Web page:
For numerous reasons, not the least of which is that Charlottesville is gorgeous but racist #AF and that I got a full ride elsewhere, I chose to go further north to George Mason University. #patriot4life But the challenges of being one of about 1,000 black students of a campus of roughly 25,000 at the time were real.

There was the classmate whom I competed for the scholarship against who insinuated I bested her only because of the whole black thing.

There were the professors who talked down to me in from of my white classmates as I fought back anger and occasional mad, hot tears.

There was the dean of students who was visibly uncomfortable with black students in his office.

There was the isolation of being the only lonely in most classes over the course of four years.

And because I have a problem with perfectionism and self-pressure there was the challenge of being a model minority student always trying to prove that I belonged to be there.

That was layered on top of roommate squabbles, college boyfriend drama, daddy pop ups (he would visit unannounced—a major style cramp), a ravaging eating disorder and course work.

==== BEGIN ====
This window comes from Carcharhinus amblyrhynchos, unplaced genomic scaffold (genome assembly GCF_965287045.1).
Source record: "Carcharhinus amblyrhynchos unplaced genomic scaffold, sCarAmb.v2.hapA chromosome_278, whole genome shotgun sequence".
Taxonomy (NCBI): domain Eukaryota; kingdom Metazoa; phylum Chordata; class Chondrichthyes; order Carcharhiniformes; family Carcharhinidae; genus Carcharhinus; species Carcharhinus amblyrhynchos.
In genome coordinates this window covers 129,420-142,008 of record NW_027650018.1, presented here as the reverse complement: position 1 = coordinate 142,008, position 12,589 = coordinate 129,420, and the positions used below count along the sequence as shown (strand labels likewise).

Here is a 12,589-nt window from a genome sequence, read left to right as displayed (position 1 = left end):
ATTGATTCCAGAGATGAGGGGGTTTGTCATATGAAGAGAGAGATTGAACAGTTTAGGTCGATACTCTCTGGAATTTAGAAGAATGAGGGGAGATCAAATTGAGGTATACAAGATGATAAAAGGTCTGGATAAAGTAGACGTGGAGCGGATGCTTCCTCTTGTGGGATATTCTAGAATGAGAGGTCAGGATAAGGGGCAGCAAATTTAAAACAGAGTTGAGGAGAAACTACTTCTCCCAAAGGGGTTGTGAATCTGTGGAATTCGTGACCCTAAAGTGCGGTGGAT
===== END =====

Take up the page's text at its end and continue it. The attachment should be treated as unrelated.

I loved and hated college.

When the LA riots broke out after the acquittal, I remember falling into an overwhelming sadness. It was consuming and distracting as it hit just before semester finals. I sometimes think back to what it was like for some of my classmates who weren’t plugged in. I was a student scholar and had access to the best of everything and everyone on campus—wonderful professors, additional resources, amazing mentors, 9 other black scholar classmates in my cohort. I actually had support systems during my undergrad years.

And it was still hard.

And exhausting.

And sometimes scary.

After the 1992 riots I found myself reaching out to acquaintances I barely knew at Howard University. Howard, an HBCU, was in DC proper, a fairly lengthy train ride into the city from cloistered Fairfax. It seemed to take forever to get there, but I was grateful it was accessible. I would go to hang out there some weekends. Eat a Happy Meal at the Black Mac—the McDonald’s near campus, post up at the library, just watch critical masses of other black folk roll by. It was…safe. I didn’t have to do anything there. I didn’t have to do anything but just be…just be black and be around other black folk. It was emotionally warm and fuzzy even if I didn’t really know that many people there.